This past week has been one of the more memorable in all my years here in the Cross Plains community—not to mention the “1000 year” flood that hit the middle Tennessee area, namely all parts affected by the Harpeth and Cumberland Rivers. While I was away attending a “coaching” workshop, hosted by the Pastoral Institute in Columbus, Georgia, I learned of the deaths of two of my parishioners. Both memorial services would be on Monday, May 3rd at the church.
Mrs. Helen was a longtime member of Mt. Carmel who had been bravely enduring adversity. In the last 10 years, through hardship after hardship, the death of her husband, sister, and her own troubles, she found reason to laugh in spite of her affliction. Have you ever heard someone described as “well within herself” even when other things weren’t? That was Helen.
It was probably predictable that even her funeral would have to negotiate some opposing circumstances. The excessive rains would make it nearly impossible to bury the remains on Monday. So the decision was to wait until later in the week. No doubt, Mrs. Helen would have gotten a chuckle out of it. She had a great sense of humor. We all loved that about her.
So on Sunday evening at the funeral home, Cindy and I stood with her family remembering the good times. Lyn, her son, greeted everyone with love and care. Without blinking an eye, he began to tell me what I already knew about his mother’s commitment to our church and her love for me—her pastor and friend.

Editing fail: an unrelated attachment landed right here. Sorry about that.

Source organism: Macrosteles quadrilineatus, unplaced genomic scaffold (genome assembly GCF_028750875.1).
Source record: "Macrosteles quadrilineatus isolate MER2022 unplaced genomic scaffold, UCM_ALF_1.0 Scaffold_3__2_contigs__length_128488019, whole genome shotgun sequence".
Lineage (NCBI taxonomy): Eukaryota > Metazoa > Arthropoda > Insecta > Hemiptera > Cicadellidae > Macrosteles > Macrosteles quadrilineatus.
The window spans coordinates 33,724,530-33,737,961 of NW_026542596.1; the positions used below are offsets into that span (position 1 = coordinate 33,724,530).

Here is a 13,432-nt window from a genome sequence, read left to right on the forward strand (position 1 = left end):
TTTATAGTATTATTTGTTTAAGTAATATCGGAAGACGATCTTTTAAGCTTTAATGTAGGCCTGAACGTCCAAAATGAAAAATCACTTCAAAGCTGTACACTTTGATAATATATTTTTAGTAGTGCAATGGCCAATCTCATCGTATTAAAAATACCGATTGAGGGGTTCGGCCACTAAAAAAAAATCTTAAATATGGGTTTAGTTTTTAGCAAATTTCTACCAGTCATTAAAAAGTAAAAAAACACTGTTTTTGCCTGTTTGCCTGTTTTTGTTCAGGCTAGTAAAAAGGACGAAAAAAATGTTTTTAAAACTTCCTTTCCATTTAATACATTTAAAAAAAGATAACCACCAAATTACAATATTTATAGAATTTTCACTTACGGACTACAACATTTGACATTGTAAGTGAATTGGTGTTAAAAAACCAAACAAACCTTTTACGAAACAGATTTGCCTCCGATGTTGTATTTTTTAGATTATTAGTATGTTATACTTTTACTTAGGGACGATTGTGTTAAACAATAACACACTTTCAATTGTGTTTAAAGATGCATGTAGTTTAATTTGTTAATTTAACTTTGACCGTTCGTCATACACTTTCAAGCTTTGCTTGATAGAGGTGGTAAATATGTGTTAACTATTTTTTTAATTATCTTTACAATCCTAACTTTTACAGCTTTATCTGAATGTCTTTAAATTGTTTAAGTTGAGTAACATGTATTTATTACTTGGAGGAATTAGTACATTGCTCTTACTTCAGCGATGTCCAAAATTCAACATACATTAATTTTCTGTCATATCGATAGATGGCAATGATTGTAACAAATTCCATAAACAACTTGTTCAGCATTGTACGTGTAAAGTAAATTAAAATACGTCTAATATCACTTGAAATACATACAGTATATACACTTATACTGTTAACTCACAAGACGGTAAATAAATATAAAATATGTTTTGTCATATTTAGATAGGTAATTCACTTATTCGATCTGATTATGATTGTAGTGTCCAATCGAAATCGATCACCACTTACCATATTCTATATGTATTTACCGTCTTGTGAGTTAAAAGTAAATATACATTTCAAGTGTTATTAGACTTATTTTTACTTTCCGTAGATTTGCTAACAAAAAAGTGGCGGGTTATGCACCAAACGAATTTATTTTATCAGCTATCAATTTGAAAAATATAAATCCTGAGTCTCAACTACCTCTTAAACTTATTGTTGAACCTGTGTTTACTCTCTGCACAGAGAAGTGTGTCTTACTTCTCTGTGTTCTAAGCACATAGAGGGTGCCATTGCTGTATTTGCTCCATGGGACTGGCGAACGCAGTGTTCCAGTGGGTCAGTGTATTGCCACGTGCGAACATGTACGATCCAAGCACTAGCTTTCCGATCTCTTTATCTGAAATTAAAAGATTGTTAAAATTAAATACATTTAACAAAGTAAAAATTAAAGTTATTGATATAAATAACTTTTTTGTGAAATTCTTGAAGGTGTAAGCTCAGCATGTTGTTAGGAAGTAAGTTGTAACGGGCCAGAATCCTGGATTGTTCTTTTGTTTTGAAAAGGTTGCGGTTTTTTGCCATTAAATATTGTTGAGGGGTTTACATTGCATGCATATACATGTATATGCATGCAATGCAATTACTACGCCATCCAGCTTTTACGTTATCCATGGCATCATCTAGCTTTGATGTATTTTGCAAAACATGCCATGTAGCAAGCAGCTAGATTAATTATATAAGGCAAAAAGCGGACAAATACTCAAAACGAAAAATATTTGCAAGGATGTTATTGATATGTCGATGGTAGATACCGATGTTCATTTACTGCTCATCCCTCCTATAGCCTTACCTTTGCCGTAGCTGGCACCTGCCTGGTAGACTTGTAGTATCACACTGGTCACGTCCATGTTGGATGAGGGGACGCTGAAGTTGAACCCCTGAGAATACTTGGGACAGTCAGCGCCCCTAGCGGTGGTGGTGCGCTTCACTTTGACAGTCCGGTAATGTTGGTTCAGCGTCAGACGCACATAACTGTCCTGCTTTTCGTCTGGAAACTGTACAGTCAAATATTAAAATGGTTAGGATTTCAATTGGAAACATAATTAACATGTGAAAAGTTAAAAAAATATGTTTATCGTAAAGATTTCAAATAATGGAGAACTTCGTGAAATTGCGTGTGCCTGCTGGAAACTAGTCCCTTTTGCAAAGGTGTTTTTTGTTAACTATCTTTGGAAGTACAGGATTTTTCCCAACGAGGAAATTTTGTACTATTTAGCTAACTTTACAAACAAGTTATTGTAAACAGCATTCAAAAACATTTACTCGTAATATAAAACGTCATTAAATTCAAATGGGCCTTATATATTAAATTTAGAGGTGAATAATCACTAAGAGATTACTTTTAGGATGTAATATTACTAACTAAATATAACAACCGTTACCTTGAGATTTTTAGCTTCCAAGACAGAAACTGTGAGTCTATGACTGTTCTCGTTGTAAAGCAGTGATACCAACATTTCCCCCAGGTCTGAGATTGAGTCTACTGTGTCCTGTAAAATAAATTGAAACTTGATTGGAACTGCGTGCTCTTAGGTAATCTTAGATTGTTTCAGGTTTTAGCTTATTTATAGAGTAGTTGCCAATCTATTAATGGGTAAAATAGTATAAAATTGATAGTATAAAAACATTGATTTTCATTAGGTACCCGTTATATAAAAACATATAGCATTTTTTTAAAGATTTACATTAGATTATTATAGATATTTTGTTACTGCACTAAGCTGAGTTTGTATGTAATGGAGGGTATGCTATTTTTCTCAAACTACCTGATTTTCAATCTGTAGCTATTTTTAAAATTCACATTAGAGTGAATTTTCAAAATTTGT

“Bro. Bill, you know over the last ten years my mother hasn’t been able to be at church the way she wanted. She’s missed being in the new sanctuary and taking part in all that’s been going on. You know too how much she loved you.” I nodded with appropriate pastoral sensitivity and humility. Lyn continued, “We have decided that instead of transporting her body back to the funeral home, we will just wheel her into your office and leave her there until later in the week. We believe that’s what she would want.”
I stood there, in pastoral pose, calm and collected. After all, I am a seminary graduate and beyond that, I have been sharpening certain pastoral skills for quite a few years now. I even have the grey hair to prove it! All the while my mind was racing, “Are you kidding me?… I guess I can do that… Sure I can…I think I can manage that for a few days… Is that even legal?”
“Sure,” I responded. “That will be perfectly alright. I know how much Mrs. Helen loved Mt. Carmel. And I loved her.” No sooner than I had choked up these words, Lyn began to laugh. He got me! And Mrs. Helen, I’m sure, loved every bit of it! Such was the tone of the first service that day. It was, as they say, a celebration of life.
The second funeral would stand in bold relief to the first. Here we would remember Jim—a father and husband whose life ended before it should have. There I stood before a sanctuary full of mourners, all friends and neighbors, waiting to hear a word of comfort, if not explanation. In times like these, the pastoral role is a difficult one. I love being a pastor; but sometimes, not so much.
The service was powerful. God’s presence was communicated through music and scripture, testimony and tears. And there was laughter, even in the midst of our grief. I love that about community, the strength that we receive from one another, the care that we give to one another. Jim loved this community and we loved him.
God bless both these families!